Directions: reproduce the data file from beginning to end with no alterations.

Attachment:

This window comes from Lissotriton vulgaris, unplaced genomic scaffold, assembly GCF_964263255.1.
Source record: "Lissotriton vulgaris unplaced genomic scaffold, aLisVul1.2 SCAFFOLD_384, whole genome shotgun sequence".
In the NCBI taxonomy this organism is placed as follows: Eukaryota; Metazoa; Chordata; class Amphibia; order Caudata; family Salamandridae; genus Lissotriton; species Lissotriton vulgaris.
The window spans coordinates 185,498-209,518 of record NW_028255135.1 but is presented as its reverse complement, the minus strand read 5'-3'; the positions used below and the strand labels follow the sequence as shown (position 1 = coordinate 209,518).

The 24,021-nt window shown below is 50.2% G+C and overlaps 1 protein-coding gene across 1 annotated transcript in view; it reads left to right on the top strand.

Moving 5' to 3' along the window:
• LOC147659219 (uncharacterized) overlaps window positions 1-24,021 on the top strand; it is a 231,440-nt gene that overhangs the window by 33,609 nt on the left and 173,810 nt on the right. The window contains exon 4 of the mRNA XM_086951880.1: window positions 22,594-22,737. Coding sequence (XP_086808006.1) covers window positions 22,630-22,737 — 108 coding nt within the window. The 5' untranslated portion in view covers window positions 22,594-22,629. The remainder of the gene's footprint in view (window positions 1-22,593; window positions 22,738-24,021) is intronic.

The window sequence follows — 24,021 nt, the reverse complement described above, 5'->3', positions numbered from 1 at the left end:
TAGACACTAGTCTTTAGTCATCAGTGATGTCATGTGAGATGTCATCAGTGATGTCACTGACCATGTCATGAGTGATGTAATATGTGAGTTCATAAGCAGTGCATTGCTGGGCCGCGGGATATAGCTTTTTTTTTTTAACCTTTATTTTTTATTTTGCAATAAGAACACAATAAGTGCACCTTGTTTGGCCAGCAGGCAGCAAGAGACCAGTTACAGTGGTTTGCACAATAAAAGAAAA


This window comes from Lissotriton vulgaris, unplaced genomic scaffold, assembly GCF_964263255.1.
Source record: "Lissotriton vulgaris unplaced genomic scaffold, aLisVul1.2 SCAFFOLD_384, whole genome shotgun sequence".
In the NCBI taxonomy this organism is placed as follows: Eukaryota; Metazoa; Chordata; class Amphibia; order Caudata; family Salamandridae; genus Lissotriton; species Lissotriton vulgaris.
The window spans coordinates 185,498-209,518 of record NW_028255135.1 but is presented as its reverse complement, the minus strand read 5'-3'; the positions used below and the strand labels follow the sequence as shown (position 1 = coordinate 209,518).

The 24,021-nt window shown below is 50.2% G+C and overlaps 1 protein-coding gene across 1 annotated transcript in view; it reads left to right on the top strand.

Moving 5' to 3' along the window:
• LOC147659219 (uncharacterized) overlaps window positions 1-24,021 on the top strand; it is a 231,440-nt gene that overhangs the window by 33,609 nt on the left and 173,810 nt on the right. The window contains exon 4 of the mRNA XM_086951880.1: window positions 22,594-22,737. Coding sequence (XP_086808006.1) covers window positions 22,630-22,737 — 108 coding nt within the window. The 5' untranslated portion in view covers window positions 22,594-22,629. The remainder of the gene's footprint in view (window positions 1-22,593; window positions 22,738-24,021) is intronic.

The window sequence follows — 24,021 nt, the reverse complement described above, 5'->3', positions numbered from 1 at the left end:
TAGACACTAGTCTTTAGTCATCAGTGATGTCATGTGAGATGTCATCAGTGATGTCACTGACCATGTCATGAGTGATGTAATATGTGAGTTCATAAGCAGTGCATTGCTGGGCCGCGGGATATAGCTTTTTTTTTTTAACCTTTATTTTTTATTTTGCAATAAGAACACAATAAGTGCACCTTGTTTGGCCAGCAGGCAGCAAGAGACCAGTTACAGTGGTTTGCACAATAAAAGAAAA